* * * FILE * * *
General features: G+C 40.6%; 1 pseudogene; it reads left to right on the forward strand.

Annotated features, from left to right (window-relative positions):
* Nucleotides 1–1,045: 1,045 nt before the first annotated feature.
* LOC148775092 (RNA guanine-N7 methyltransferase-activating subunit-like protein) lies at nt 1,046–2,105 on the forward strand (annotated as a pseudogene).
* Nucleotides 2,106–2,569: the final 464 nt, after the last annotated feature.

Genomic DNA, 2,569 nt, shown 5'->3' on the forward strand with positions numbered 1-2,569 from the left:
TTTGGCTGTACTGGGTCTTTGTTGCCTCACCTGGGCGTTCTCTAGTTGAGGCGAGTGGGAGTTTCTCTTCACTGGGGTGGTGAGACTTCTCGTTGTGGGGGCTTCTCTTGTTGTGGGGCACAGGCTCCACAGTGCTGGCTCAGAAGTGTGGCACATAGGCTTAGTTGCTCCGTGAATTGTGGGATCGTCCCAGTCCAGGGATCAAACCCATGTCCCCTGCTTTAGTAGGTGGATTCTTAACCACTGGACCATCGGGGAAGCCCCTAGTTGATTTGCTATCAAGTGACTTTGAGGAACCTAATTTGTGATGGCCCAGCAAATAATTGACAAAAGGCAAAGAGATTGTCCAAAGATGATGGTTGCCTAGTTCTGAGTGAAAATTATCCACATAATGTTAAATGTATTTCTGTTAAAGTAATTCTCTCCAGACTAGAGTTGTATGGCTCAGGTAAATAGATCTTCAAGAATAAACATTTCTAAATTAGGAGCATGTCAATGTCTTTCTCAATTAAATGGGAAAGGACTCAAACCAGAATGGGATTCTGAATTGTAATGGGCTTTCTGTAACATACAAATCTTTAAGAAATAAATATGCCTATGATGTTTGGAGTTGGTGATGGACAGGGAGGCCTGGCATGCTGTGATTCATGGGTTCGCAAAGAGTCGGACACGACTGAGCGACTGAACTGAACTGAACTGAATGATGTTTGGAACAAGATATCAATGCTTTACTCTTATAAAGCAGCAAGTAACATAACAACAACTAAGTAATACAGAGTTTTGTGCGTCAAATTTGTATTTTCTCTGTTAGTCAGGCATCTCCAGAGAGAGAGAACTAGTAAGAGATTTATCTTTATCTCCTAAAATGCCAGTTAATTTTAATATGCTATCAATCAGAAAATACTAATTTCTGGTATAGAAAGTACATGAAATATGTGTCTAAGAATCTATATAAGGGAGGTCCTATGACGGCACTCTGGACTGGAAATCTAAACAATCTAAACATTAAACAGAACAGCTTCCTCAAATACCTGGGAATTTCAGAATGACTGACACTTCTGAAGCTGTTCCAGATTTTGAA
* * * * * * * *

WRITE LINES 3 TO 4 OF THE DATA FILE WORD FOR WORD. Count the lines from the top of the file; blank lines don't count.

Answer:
* Nucleotides 1–1,045: 1,045 nt before the first annotated feature.
* LOC148775092 (RNA guanine-N7 methyltransferase-activating subunit-like protein) lies at nt 1,046–2,105 on the forward strand (annotated as a pseudogene).